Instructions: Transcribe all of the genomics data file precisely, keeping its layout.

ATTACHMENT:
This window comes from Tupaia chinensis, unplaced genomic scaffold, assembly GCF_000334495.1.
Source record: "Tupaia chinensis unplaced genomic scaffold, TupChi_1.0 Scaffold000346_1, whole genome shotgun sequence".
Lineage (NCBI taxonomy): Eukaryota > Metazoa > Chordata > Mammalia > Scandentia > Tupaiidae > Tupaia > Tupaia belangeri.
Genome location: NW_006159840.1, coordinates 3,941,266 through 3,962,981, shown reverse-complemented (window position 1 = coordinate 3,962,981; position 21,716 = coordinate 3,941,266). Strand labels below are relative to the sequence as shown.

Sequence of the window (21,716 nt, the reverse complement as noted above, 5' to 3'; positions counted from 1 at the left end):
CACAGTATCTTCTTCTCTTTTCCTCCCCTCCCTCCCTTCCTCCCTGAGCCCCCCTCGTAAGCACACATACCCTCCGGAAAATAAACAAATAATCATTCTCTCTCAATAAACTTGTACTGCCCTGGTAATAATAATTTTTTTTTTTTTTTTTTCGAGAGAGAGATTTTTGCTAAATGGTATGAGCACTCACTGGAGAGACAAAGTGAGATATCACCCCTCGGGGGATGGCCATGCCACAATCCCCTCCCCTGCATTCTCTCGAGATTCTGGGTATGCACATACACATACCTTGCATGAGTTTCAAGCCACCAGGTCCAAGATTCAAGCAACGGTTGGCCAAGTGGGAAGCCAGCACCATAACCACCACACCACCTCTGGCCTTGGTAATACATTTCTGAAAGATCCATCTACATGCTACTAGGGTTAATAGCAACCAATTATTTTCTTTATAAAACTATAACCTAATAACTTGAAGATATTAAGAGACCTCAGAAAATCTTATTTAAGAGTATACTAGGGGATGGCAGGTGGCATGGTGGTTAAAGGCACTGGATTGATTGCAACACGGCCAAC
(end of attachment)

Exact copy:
This window comes from Tupaia chinensis, unplaced genomic scaffold, assembly GCF_000334495.1.
Source record: "Tupaia chinensis unplaced genomic scaffold, TupChi_1.0 Scaffold000346_1, whole genome shotgun sequence".
Lineage (NCBI taxonomy): Eukaryota > Metazoa > Chordata > Mammalia > Scandentia > Tupaiidae > Tupaia > Tupaia belangeri.
Genome location: NW_006159840.1, coordinates 3,941,266 through 3,962,981, shown reverse-complemented (window position 1 = coordinate 3,962,981; position 21,716 = coordinate 3,941,266). Strand labels below are relative to the sequence as shown.

Sequence of the window (21,716 nt, the reverse complement as noted above, 5' to 3'; positions counted from 1 at the left end):
CACAGTATCTTCTTCTCTTTTCCTCCCCTCCCTCCCTTCCTCCCTGAGCCCCCCTCGTAAGCACACATACCCTCCGGAAAATAAACAAATAATCATTCTCTCTCAATAAACTTGTACTGCCCTGGTAATAATAATTTTTTTTTTTTTTTTTTCGAGAGAGAGATTTTTGCTAAATGGTATGAGCACTCACTGGAGAGACAAAGTGAGATATCACCCCTCGGGGGATGGCCATGCCACAATCCCCTCCCCTGCATTCTCTCGAGATTCTGGGTATGCACATACACATACCTTGCATGAGTTTCAAGCCACCAGGTCCAAGATTCAAGCAACGGTTGGCCAAGTGGGAAGCCAGCACCATAACCACCACACCACCTCTGGCCTTGGTAATACATTTCTGAAAGATCCATCTACATGCTACTAGGGTTAATAGCAACCAATTATTTTCTTTATAAAACTATAACCTAATAACTTGAAGATATTAAGAGACCTCAGAAAATCTTATTTAAGAGTATACTAGGGGATGGCAGGTGGCATGGTGGTTAAAGGCACTGGATTGATTGCAACACGGCCAAC